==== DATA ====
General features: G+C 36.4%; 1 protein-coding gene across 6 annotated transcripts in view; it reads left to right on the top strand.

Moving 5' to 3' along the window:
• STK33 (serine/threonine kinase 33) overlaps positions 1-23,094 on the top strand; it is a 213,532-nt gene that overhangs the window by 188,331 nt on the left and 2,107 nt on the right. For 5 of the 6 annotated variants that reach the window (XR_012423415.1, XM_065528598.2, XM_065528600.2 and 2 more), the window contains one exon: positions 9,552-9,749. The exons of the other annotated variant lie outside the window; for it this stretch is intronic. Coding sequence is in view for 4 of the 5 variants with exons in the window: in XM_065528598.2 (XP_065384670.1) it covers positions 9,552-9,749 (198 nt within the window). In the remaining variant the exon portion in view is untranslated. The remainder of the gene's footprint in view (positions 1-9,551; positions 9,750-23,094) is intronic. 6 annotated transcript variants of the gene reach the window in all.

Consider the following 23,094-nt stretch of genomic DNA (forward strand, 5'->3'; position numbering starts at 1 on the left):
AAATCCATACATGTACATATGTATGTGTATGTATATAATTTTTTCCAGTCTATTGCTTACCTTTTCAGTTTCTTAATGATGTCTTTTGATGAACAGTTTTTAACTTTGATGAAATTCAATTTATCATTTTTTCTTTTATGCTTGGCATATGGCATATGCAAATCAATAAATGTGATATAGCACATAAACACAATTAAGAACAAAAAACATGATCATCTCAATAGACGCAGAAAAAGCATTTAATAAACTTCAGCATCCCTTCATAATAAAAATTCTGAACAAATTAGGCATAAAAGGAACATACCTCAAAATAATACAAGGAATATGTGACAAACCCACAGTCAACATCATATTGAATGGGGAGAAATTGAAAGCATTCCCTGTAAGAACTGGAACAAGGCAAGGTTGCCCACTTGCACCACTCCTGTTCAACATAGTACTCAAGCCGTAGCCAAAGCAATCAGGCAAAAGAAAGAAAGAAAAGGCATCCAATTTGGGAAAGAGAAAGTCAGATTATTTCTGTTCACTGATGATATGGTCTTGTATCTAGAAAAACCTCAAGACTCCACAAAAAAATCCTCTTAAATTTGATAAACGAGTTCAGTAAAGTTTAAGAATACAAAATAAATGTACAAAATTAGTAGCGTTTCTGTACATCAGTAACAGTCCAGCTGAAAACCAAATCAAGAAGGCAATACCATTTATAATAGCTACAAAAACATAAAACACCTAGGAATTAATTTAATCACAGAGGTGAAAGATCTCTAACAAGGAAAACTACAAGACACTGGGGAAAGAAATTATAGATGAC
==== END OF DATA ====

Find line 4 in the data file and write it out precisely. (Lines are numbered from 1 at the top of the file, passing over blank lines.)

Consider the following 23,094-nt stretch of genomic DNA (forward strand, 5'->3'; position numbering starts at 1 on the left):